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Elizabeth Homecare Limited Good

Reports


Inspection carried out on 15 November 2017

During a routine inspection

The inspection took place on 15 and 24 November 2017 and was announced. The provider was given 48 hours' notice because the location provides a domiciliary care service and we needed to be sure that someone would be in the main office.

When we completed our previous inspection in September 2015 we found concerns relating to the way the service was managed and we made recommendations for improvement in the Well led section of the report. During this inspection we checked and found the provider had implemented improvements.

Elizabeth Homecare Limited provides care and support to people who live in their own homes in Goole and surrounding areas. This service is a domiciliary care agency. The service is registered to provide the regulated activity of personal care to people with dementia, learning disabilities or autistic spectrum disorder, mental health, older people and people with a physical disability. The provider also provides an intermediate care service that is designed to help people regain their independence. At the time of our inspection 91 people were receiving a service from this provider.

Not everyone using Elizabeth Homecare Limited receives a regulated activity; CQC only inspects the service being received by people provided with ‘personal care’, which is help with tasks related to personal hygiene and eating. Where they do receive this type of support we also take into account any wider social care provided.

There was a registered manager registered with the Care Quality Commission (CQC). A registered manager is a person who has registered with the CQC to manage the service. Like registered providers, they are 'registered persons'. Registered persons have legal responsibility for meeting the requirements in the Health and Social Care Act 2008 and associated regulations about how the service is run.

As part of the legal requirements of their registration, providers must notify us about certain changes, events and incidents that affect their service or the people who use it. During the inspection we found that notifications had not been submitted about an incident relating to the service that was reported to or investigated by the police. We have written to the provider regarding this.

Systems and processes were maintained to record, evaluate and action any outcomes where safeguarding concerns had been raised which helped to keep people safe from avoidable harm and abuse.

The provider ensured there were sufficient skilled and qualified care workers to meet people's individual needs and preferences. People confirmed they received care and support from regular care workers who they knew. Continuous monitoring helped to ensure that visits were not missed.

Risks for people and for staff from their environment were assessed and managed through individual risk assessments. These provided care workers with information to help keep both people and themselves safe from avoidable harm with minimal restrictions in place.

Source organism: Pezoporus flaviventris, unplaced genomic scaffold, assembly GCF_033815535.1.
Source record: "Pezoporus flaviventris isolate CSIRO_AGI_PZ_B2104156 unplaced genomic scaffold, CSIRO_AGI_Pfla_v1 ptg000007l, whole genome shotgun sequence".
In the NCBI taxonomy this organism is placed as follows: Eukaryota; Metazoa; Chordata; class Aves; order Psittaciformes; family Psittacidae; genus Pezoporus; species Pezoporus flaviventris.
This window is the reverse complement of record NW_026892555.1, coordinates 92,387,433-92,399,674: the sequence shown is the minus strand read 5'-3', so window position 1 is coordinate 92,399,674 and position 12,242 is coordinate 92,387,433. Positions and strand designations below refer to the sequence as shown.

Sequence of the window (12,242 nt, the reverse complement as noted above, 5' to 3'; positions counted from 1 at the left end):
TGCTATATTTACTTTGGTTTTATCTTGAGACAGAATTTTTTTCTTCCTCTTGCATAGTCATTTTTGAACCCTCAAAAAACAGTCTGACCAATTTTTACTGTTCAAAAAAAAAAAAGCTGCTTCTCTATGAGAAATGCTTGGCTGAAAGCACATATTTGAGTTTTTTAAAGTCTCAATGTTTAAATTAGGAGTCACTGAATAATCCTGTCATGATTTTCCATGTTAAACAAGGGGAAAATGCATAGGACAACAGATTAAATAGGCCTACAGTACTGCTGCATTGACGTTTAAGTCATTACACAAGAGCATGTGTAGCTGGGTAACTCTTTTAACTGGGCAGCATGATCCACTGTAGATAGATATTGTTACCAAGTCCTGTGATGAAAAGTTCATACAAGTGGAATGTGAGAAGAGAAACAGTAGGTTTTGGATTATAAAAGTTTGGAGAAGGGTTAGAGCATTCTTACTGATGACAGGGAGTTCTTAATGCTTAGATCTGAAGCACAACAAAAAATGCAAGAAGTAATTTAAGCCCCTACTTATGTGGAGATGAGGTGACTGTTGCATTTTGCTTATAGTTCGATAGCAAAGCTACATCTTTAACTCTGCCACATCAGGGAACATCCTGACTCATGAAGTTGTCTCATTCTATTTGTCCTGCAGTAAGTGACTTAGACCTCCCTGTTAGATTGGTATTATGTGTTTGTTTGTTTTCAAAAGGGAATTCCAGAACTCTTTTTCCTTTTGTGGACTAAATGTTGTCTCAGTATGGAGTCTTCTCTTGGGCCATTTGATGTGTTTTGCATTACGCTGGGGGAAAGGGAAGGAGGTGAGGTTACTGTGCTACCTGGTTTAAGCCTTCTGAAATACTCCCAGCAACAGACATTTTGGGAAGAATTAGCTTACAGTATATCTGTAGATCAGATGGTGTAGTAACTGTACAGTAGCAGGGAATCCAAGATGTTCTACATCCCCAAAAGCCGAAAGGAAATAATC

Procedures were in place to guide staff on the safe administration of medicines and staff had received medicines training. People confirmed, and the records we checked showed, that people had received their medicines as prescribed.

The provider had systems and process in place to ensure care workers were appropriately recruited into the service.

Care workers had received support through a regular system of supervisions and appraisals. Competency observations had also been completed to monitor staffs performance and ensure they were providing safe and effective care and support.

Care workers had access to a policy and procedure that provided with them guidance on working with people who might lack capacity under the MCA. Care workers had completed training on the Mental Capacity Act 2005 (MCA) as part of their induction training and were able to discuss the importance of supporting people with their independence.

People had received an assessment of their need to ensure they were suitable for the

Inspection carried out on 23, 27 and 28 September 2015

During a routine inspection

This inspection took place on 23, 27 and 28 September 2015 and was announced. We previously visited the service in April 2013 and we found that the registered provider met the regulations we assessed.

The service is registered to provide personal care and other types of support to people living in their own homes, such as assisting with the administration and the preparation of meals. The agency office is located in Goole, in the East Riding of Yorkshire and staff provide a service to people living in Goole and the surrounding villages. The agency also provided an intermediate care service that was designed to help people regain their independence.

The registered provider is required to have a registered manager in post and on the day of the inspection there was a manager in post who was registered with the Care Quality Commission (CQC). A registered manager is a person who has registered with the Care Quality Commission to manage the service. Like registered providers, they are ‘registered persons’. Registered persons have legal responsibility for meeting the requirements in the Health and Social Care Act 2008 and associated Regulations about how the service is run.